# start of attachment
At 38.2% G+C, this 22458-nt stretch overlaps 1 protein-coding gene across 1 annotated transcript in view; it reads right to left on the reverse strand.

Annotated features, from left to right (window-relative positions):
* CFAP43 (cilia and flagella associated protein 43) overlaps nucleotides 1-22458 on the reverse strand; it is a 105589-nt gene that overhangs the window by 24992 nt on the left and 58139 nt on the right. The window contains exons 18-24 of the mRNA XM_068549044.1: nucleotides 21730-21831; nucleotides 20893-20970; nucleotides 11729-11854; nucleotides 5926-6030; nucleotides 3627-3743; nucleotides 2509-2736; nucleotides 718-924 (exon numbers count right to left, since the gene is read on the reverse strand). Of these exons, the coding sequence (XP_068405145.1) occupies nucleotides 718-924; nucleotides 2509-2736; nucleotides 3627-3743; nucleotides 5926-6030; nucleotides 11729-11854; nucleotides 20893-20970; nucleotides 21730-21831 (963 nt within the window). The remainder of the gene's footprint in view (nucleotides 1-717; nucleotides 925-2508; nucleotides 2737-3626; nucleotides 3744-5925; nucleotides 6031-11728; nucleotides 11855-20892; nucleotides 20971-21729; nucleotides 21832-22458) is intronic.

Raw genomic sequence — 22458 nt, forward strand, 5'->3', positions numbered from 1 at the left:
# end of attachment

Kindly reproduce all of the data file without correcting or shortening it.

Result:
At 38.2% G+C, this 22458-nt stretch overlaps 1 protein-coding gene across 1 annotated transcript in view; it reads right to left on the reverse strand.

Annotated features, from left to right (window-relative positions):
* CFAP43 (cilia and flagella associated protein 43) overlaps nucleotides 1-22458 on the reverse strand; it is a 105589-nt gene that overhangs the window by 24992 nt on the left and 58139 nt on the right. The window contains exons 18-24 of the mRNA XM_068549044.1: nucleotides 21730-21831; nucleotides 20893-20970; nucleotides 11729-11854; nucleotides 5926-6030; nucleotides 3627-3743; nucleotides 2509-2736; nucleotides 718-924 (exon numbers count right to left, since the gene is read on the reverse strand). Of these exons, the coding sequence (XP_068405145.1) occupies nucleotides 718-924; nucleotides 2509-2736; nucleotides 3627-3743; nucleotides 5926-6030; nucleotides 11729-11854; nucleotides 20893-20970; nucleotides 21730-21831 (963 nt within the window). The remainder of the gene's footprint in view (nucleotides 1-717; nucleotides 925-2508; nucleotides 2737-3626; nucleotides 3744-5925; nucleotides 6031-11728; nucleotides 11855-20892; nucleotides 20971-21729; nucleotides 21832-22458) is intronic.

Raw genomic sequence — 22458 nt, forward strand, 5'->3', positions numbered from 1 at the left: